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Statement: Biden’s Antimonopoly Order Means Accountability Is Finally Coming to Big Business

WASHINGTON, D.C.  The White House announced today that President Joe Biden will sign an executive order that will increase competition in the U.S. economy. Alex Harman, the competition policy advocate for Public Citizen, released the following statement:

“Big companies have far too much power over our economy and politics. Corporate monopolists are ripping off consumers, unfairly stomping on competitors, cheating workers, undermining innovation and more.

“Biden’s order takes straight aim at this problem and directs federal agencies to crack down on corporate concentration. It’s the most significant executive action against corporate monopolies in generations.

“As far-reaching as the EO is, it cannot address some of the deficiencies in the law that have limited the ability of enforcers to stop harmful concentration. For that, we need Congress to act now to strengthen the antitrust laws.

“This EO sends a clear and unambiguous message that corporate concentration throughout our economy is a crisis-level problem. That clarion call has been absent for decades, as administrations of both parties have let antitrust and antimonopoly enforcement fall into disrepair and decay.

“The far-reaching EO commits the Biden administration to address this problem head-on. It will benefit:

  • Workers, by targeting insidious non-compete agreements that suppress wages and limit mobility, and by directing antitrust enforcement agencies to prioritize enforcement in labor markets.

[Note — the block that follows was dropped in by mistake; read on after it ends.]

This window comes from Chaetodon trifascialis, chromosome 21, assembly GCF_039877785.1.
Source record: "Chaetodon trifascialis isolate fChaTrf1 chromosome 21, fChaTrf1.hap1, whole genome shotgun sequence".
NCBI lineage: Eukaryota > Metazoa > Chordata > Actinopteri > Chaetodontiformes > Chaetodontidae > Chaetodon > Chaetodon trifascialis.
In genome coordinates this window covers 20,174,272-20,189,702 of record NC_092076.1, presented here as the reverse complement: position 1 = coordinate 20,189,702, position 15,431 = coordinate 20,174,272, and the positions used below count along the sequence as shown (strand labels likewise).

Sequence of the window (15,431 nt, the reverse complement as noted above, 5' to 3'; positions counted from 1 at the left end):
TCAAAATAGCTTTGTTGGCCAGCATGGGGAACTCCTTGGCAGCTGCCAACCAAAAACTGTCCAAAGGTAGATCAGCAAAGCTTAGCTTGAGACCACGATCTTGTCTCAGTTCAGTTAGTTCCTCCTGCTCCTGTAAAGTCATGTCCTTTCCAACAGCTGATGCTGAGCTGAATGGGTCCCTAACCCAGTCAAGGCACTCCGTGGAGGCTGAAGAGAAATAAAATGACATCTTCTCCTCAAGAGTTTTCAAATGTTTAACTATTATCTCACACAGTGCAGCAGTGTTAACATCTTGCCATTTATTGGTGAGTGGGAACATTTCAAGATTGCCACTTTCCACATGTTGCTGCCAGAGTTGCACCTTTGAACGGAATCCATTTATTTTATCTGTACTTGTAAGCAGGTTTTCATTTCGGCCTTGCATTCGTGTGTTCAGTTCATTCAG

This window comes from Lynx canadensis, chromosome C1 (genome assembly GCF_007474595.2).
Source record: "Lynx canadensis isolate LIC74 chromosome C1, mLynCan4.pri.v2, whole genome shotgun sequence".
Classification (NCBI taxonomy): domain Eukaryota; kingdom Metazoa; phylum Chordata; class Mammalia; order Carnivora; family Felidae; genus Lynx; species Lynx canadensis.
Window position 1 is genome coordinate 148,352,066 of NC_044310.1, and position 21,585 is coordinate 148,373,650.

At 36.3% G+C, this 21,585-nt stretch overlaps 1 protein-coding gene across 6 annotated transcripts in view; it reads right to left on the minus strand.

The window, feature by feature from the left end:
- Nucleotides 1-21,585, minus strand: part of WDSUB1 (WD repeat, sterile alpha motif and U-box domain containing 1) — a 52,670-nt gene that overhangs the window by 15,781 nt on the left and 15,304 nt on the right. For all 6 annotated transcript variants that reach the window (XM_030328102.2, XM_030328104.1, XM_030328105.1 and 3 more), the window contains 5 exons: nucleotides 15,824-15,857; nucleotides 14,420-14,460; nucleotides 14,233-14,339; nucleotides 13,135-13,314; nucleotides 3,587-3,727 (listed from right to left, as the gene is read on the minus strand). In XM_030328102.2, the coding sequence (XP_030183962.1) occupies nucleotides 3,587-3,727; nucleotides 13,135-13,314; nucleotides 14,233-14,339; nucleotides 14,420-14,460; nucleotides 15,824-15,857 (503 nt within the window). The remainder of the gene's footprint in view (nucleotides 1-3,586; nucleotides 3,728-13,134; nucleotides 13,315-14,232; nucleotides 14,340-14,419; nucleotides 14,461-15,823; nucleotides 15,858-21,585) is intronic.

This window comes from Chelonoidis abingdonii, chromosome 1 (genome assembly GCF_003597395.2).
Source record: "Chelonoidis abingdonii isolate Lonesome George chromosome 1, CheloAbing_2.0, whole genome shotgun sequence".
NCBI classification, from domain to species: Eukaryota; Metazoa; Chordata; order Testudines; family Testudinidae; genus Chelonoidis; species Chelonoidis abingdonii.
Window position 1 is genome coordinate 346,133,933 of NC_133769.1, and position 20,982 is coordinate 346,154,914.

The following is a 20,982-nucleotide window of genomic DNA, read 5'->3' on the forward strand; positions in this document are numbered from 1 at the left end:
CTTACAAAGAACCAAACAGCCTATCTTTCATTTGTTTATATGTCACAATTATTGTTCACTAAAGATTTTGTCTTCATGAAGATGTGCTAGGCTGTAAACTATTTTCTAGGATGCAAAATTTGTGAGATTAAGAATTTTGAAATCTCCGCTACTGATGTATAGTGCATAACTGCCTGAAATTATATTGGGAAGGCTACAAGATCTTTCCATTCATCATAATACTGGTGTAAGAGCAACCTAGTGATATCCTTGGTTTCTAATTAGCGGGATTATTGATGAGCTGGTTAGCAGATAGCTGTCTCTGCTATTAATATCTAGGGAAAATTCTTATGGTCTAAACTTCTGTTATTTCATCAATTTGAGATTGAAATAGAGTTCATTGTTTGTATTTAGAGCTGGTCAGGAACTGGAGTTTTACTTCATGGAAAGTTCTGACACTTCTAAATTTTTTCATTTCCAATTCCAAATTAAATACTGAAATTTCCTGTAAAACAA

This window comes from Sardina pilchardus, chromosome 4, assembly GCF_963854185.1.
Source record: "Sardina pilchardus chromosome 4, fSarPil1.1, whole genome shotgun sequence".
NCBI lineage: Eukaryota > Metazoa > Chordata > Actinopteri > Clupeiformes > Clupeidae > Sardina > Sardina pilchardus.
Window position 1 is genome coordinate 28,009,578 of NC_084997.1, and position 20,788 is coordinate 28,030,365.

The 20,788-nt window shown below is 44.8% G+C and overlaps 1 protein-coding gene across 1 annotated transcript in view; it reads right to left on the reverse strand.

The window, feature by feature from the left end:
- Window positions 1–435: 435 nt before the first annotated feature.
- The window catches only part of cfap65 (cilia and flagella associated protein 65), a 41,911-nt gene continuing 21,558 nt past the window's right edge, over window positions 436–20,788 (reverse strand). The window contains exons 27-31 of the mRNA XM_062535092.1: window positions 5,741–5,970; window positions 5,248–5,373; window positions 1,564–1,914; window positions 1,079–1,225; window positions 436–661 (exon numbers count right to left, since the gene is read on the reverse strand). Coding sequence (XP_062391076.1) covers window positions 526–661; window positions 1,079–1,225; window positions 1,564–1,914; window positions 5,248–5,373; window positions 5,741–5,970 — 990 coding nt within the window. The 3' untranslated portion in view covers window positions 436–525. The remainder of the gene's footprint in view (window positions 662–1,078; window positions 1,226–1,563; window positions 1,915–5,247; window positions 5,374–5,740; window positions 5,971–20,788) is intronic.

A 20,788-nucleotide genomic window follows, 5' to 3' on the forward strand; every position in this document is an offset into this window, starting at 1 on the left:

• Consumers, by targeting abusive practices in the internet/broadband services, transportation, healthcare, and banking sectors which will result in lower prices and more consumer choice.
  • Small businesses, by targeting unfair practices across industries, including online marketplaces like Amazon, that have squeezed small businesses and trapped them in dependent relationships with large corporations that exploit the power imbalance.

“Importantly, the order takes aim at large technology platforms by expressly focusing on harmful mergers that have avoided scrutiny until now, including the gobbling up of smaller and potential competitors.

“The order also targets concerns about data and privacy by scrutinizing mergers that are motivated by the acquisition of data and those that impact user privacy, and by calling for regulation on online data collection and surveillance.

“Huge, abusive corporations are now on notice: The party is over. Accountability is coming.”